User Agreement:

The University of Ottawa Faculty of Law's online conflict resolution modules are available free of charge with attribution1 for instructional purposes only. They can be used by educational, non-profit organizations as stand-alone online resources or in conjunction with face-to-face teaching.

1Zweibel, E. & Manwaring, J. (2003). Dispute Resolution for Lawyers. Retrieved [year, month, date] from http://www.resolution.uottawa.ca/

Zweibel, E., Goldstein, R., & Manwaring, J. (2005). Promoting Cooperation and Managing Conflict in Health Care. Retrieved [year, month, date] from http://www.resolution.uottawa.ca/

Target audience

Our Virtual Campus website modules can be used by any legal or medical educator, educational developer or instructor who teaches alternate dispute resolution, conflict resolution, and resolving and managing conflict productively. Integrate them into your own program as you see fit. Law students and medical professionals can use the modules any time to review and practice the foundation skills.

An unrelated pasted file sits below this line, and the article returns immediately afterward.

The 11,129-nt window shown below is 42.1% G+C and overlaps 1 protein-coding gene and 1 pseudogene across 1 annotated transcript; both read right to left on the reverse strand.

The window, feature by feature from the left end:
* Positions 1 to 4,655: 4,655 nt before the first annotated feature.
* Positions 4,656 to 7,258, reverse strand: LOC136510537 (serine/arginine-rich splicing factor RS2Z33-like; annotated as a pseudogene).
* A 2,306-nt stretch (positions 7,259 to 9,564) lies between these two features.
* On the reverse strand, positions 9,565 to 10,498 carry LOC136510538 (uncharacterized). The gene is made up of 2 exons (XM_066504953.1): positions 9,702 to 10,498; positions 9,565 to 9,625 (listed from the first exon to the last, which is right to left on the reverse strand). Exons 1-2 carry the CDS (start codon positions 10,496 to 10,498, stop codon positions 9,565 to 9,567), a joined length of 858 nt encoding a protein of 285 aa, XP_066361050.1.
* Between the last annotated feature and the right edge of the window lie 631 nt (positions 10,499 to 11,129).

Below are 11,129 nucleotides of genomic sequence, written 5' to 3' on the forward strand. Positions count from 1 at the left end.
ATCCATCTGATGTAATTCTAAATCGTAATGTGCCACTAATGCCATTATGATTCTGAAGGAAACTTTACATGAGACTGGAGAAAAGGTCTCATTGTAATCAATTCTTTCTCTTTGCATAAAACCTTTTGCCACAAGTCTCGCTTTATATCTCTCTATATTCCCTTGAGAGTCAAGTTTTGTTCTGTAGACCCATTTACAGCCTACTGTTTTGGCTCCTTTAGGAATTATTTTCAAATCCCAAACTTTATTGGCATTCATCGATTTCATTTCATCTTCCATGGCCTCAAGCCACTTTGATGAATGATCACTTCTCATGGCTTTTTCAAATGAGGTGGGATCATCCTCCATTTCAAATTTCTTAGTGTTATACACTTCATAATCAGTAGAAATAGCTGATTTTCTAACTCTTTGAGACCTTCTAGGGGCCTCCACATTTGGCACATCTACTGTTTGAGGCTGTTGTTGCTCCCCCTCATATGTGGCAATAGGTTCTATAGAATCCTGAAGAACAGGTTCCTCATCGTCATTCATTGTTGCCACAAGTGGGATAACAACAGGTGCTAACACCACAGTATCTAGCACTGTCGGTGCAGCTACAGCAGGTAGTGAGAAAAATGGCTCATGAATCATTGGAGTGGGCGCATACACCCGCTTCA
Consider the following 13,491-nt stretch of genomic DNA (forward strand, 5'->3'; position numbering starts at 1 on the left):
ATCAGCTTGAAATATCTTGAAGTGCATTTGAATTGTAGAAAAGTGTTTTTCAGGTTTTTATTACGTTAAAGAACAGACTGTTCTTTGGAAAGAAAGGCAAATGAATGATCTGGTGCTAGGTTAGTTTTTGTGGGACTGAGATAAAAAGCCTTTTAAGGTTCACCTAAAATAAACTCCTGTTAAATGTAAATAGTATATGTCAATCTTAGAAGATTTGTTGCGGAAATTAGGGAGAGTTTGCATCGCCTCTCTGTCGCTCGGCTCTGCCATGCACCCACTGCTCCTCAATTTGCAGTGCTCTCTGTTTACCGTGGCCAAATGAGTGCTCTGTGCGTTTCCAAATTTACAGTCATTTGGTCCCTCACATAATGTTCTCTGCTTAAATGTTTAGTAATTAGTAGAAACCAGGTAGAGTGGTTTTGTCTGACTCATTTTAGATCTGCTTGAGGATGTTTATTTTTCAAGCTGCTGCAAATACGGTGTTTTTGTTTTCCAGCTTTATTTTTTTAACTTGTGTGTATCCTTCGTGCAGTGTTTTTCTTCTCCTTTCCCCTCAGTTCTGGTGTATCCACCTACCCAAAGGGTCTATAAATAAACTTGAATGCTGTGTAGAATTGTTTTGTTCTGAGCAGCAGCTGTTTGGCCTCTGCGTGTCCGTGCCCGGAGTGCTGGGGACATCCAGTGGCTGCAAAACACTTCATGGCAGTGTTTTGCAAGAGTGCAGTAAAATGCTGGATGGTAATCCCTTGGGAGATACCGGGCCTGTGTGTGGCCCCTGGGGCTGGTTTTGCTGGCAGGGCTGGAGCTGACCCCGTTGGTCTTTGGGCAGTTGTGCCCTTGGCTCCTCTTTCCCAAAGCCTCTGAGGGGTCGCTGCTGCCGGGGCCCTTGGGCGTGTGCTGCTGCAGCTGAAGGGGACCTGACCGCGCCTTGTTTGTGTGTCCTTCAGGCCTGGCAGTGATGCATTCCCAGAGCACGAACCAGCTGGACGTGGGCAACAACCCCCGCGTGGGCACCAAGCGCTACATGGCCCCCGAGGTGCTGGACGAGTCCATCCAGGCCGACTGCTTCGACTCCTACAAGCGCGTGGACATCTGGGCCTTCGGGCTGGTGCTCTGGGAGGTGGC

uOttawa Dispute Resolution and Professional Responsibility:

First year law students learn how to work with clients to resolve disputes using non-litigation approaches. The course is taught in English (300 students) and French (80 students). Upper year students enrolled in an advanced practicum course are clients, observers and small group discussion leaders. Practicing lawyers and mediators join the professors in demonstrations, act as coaches for final exercises, and as instructors for seminar-style workshops on special topics running the gamut from Collaborative Law to International Arbitration. There are also upper year courses in Dispute Resolution, Mediation, Interviewing, Negotiation, Arbitration and Professional Ethics.

Promoting Cooperation and Managing Conflict in Health Care:

This program was initially developed in collaboration with the uOttawa medical faculty as workshops for 20-25 participants drawn from different medical specialties and working as physician faculty and administrative staff. Separate workshops were developed for medical students and residents. Elements of the workshop later become part of the Ottawa Academic Health Science Leadership Programs.